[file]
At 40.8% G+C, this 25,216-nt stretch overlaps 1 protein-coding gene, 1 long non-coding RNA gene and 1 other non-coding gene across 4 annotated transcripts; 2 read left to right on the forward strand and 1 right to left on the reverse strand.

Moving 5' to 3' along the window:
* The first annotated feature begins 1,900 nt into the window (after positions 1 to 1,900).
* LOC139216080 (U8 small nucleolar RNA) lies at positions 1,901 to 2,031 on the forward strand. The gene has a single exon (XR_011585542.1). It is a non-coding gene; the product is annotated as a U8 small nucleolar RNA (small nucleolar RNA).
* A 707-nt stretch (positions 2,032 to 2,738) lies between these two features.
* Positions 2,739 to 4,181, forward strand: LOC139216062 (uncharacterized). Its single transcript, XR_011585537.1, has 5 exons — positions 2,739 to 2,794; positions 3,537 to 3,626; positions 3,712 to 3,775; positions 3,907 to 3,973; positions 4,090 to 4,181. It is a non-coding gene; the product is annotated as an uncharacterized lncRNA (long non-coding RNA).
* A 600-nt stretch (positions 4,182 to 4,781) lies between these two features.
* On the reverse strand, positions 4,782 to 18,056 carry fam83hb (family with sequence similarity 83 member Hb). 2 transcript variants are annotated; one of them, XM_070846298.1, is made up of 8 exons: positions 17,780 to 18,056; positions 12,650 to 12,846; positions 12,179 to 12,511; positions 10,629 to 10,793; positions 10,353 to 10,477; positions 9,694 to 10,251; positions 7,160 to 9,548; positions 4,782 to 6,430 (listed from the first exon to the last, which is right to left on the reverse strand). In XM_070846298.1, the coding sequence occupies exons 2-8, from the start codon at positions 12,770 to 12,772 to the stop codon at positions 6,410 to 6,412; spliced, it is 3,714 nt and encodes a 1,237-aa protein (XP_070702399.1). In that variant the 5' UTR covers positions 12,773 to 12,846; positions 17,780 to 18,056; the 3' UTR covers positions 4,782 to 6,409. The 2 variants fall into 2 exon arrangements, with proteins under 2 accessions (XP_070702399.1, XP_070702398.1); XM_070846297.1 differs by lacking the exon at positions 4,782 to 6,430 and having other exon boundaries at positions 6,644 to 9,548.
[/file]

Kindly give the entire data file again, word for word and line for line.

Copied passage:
At 40.8% G+C, this 25,216-nt stretch overlaps 1 protein-coding gene, 1 long non-coding RNA gene and 1 other non-coding gene across 4 annotated transcripts; 2 read left to right on the forward strand and 1 right to left on the reverse strand.

Moving 5' to 3' along the window:
* The first annotated feature begins 1,900 nt into the window (after positions 1 to 1,900).
* LOC139216080 (U8 small nucleolar RNA) lies at positions 1,901 to 2,031 on the forward strand. The gene has a single exon (XR_011585542.1). It is a non-coding gene; the product is annotated as a U8 small nucleolar RNA (small nucleolar RNA).
* A 707-nt stretch (positions 2,032 to 2,738) lies between these two features.
* Positions 2,739 to 4,181, forward strand: LOC139216062 (uncharacterized). Its single transcript, XR_011585537.1, has 5 exons — positions 2,739 to 2,794; positions 3,537 to 3,626; positions 3,712 to 3,775; positions 3,907 to 3,973; positions 4,090 to 4,181. It is a non-coding gene; the product is annotated as an uncharacterized lncRNA (long non-coding RNA).
* A 600-nt stretch (positions 4,182 to 4,781) lies between these two features.
* On the reverse strand, positions 4,782 to 18,056 carry fam83hb (family with sequence similarity 83 member Hb). 2 transcript variants are annotated; one of them, XM_070846298.1, is made up of 8 exons: positions 17,780 to 18,056; positions 12,650 to 12,846; positions 12,179 to 12,511; positions 10,629 to 10,793; positions 10,353 to 10,477; positions 9,694 to 10,251; positions 7,160 to 9,548; positions 4,782 to 6,430 (listed from the first exon to the last, which is right to left on the reverse strand). In XM_070846298.1, the coding sequence occupies exons 2-8, from the start codon at positions 12,770 to 12,772 to the stop codon at positions 6,410 to 6,412; spliced, it is 3,714 nt and encodes a 1,237-aa protein (XP_070702399.1). In that variant the 5' UTR covers positions 12,773 to 12,846; positions 17,780 to 18,056; the 3' UTR covers positions 4,782 to 6,409. The 2 variants fall into 2 exon arrangements, with proteins under 2 accessions (XP_070702399.1, XP_070702398.1); XM_070846297.1 differs by lacking the exon at positions 4,782 to 6,430 and having other exon boundaries at positions 6,644 to 9,548.